A city-run curbside recycling program may be coming to a curb near you in 2010.
City staff members are taking their hardest look yet at creating a pilot project to test the feasibility of a citywide curbside recycling service.
Leaders with the city’s public works department on Wednesday told members of the city’s Sustainability Advisory Board that they were considering a pilot project that would allow up to 2,000 homes around the city to sign up for a city-run, every-other-week curbside recycling program. The city would charge participating households a rate similar to what private curbside companies currently charge Lawrence residents.
Tamara Bennett, an assistant director for public works, said her department was recommending the option because it was seen as a way for the city to get into the curbside recycling business without forcing the at least five private companies that offer curbside recycling service in Lawrence out of business.
Owners of several of the private companies, however, weren’t so sure.
“I don’t understand what you are trying to do,” said Daron Trent, an owner of Lawrence-based Tree Hugger Recycling. “How is this different than what you have? You’re just adding a public option to the private options that already exist.”
But some members of the city’s advisory board said having the city offer a service might cause more people to think about signing up.
“If the city starts offering this, it might help some people see that this is not a freak-show hippie thing,” said Sarah Hill-Nelson, a member of the board. “People would see recycling is normal. Everybody does it. The city is involved.”
Board members said city involvement also may make the program more visible. “We have curbside recycling, but it is kind of invisible today,” said Daniel Poull, chair of the board.
But the board stopped well short of endorsing the public works department’s plan. Instead several other ideas were brought up for future consideration. They included:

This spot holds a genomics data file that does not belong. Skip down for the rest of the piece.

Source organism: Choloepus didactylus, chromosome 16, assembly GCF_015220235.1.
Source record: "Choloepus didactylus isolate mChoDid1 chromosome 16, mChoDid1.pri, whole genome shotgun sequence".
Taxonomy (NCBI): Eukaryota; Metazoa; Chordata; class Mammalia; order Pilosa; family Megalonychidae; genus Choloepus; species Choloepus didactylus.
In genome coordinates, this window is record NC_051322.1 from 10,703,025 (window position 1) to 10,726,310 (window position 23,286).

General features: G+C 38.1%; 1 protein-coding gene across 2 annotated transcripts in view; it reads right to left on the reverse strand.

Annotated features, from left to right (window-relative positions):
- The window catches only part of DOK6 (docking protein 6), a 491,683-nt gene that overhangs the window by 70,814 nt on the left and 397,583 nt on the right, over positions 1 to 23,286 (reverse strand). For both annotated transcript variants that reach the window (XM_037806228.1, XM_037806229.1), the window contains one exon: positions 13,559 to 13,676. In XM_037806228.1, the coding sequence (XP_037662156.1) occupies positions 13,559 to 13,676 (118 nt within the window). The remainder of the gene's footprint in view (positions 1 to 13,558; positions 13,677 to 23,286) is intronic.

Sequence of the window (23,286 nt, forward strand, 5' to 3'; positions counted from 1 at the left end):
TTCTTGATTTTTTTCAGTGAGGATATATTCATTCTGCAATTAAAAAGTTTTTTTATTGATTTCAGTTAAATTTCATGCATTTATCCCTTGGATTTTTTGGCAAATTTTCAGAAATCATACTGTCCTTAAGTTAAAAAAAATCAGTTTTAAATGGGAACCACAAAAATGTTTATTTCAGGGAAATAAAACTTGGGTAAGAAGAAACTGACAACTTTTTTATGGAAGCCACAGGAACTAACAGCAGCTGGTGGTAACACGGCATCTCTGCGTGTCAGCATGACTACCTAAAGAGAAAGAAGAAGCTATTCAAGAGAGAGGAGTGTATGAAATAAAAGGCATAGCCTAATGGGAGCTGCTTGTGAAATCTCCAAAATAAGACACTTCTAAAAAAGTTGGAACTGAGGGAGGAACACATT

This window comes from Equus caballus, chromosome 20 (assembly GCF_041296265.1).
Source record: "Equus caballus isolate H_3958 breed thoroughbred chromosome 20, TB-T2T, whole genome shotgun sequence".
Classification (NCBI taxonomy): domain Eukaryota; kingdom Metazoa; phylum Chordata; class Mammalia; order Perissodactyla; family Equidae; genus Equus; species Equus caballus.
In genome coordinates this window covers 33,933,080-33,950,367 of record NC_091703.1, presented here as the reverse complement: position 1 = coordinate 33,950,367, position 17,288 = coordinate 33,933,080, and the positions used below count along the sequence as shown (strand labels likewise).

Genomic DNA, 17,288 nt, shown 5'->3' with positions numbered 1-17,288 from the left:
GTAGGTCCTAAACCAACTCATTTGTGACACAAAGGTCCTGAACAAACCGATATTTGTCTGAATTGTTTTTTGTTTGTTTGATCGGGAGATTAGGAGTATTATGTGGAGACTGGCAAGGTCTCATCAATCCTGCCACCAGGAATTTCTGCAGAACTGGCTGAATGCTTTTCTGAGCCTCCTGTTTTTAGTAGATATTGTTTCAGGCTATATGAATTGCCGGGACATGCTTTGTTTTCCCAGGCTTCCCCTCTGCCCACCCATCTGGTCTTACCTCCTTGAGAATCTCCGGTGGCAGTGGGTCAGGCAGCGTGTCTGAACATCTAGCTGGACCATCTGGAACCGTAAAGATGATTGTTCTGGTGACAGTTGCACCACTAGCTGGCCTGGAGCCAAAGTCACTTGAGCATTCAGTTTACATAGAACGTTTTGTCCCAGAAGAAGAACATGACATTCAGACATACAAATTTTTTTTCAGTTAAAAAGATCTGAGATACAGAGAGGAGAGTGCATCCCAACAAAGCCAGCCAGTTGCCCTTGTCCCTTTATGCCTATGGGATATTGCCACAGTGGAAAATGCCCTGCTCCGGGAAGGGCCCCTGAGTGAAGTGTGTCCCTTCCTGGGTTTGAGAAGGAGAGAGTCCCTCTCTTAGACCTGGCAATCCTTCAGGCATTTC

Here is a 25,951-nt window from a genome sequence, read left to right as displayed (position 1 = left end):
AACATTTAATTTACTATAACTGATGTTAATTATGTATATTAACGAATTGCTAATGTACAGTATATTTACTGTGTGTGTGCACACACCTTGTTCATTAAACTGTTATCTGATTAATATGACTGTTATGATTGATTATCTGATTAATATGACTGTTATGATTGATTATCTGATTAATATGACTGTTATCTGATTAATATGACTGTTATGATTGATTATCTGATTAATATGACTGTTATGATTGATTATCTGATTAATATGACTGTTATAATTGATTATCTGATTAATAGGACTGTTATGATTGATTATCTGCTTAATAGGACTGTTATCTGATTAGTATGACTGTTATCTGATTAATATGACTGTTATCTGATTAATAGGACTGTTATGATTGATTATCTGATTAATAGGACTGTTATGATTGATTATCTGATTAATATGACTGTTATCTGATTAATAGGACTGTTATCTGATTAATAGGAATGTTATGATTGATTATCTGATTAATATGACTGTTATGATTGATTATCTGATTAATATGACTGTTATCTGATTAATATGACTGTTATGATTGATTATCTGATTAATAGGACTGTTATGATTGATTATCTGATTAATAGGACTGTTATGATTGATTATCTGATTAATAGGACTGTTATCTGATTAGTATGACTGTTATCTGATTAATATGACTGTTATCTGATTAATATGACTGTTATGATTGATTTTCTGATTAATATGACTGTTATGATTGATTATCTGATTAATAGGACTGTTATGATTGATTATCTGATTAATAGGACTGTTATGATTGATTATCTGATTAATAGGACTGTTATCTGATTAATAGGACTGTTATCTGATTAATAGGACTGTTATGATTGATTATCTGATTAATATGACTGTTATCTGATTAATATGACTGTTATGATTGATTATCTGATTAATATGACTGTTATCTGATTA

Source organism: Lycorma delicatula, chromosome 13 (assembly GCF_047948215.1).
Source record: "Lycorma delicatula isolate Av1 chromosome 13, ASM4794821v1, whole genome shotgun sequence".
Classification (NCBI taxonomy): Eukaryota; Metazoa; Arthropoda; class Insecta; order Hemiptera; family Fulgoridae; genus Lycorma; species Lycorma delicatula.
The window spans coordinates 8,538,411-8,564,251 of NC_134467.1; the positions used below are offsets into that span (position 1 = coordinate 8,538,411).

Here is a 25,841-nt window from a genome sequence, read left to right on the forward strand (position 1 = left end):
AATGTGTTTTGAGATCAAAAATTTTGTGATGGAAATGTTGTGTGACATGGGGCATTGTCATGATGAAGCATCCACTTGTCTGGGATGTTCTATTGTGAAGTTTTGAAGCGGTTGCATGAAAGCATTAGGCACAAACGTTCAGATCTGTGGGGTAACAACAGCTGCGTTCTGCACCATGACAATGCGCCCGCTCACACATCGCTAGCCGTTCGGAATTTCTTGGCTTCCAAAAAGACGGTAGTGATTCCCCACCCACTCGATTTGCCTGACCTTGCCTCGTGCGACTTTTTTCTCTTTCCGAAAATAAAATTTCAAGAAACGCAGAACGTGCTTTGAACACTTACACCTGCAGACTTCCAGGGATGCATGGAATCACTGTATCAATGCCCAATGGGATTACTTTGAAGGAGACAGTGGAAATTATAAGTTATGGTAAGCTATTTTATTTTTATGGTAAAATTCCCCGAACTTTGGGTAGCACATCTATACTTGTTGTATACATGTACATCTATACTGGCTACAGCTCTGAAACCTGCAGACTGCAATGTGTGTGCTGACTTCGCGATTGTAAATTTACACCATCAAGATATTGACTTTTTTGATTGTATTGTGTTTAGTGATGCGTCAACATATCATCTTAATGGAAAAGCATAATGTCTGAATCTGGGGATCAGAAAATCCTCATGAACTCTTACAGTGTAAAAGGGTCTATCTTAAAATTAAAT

• Licensing the private companies that provide service in the city. Some board members said if the companies would go through a licensing process, that the city may be comfortable in promoting the companies by placing their names and contact information on city utility bills mailed out each month.
• A recycling bin program that would require customers of the private companies to use a standardized recycling bin placed at the curb. The standardized bins would draw attention to the program, and make it more evident to passersby that curbside recycling services are offered in the city.
• A franchise system where the city would contract with one or more private companies to provide curbside recycling services to the entire city or specific neighborhoods in the city.
The board did not have discussion about creating a mandatory, citywide program that would require every household to pay for curbside recycling whether they used the service or not. Previous City Hall studies have estimated that weekly curbside service would add $12 per month to the bills of all customers, while every-other-week service would add $9 per month.
The city hasn’t prepared solid estimates on how much it would cost to create the proposed pilot program, although it would require the hiring of three new employees.
Ultimately, city commissioners will be responsible for deciding whether to move forward on a curbside recycling program.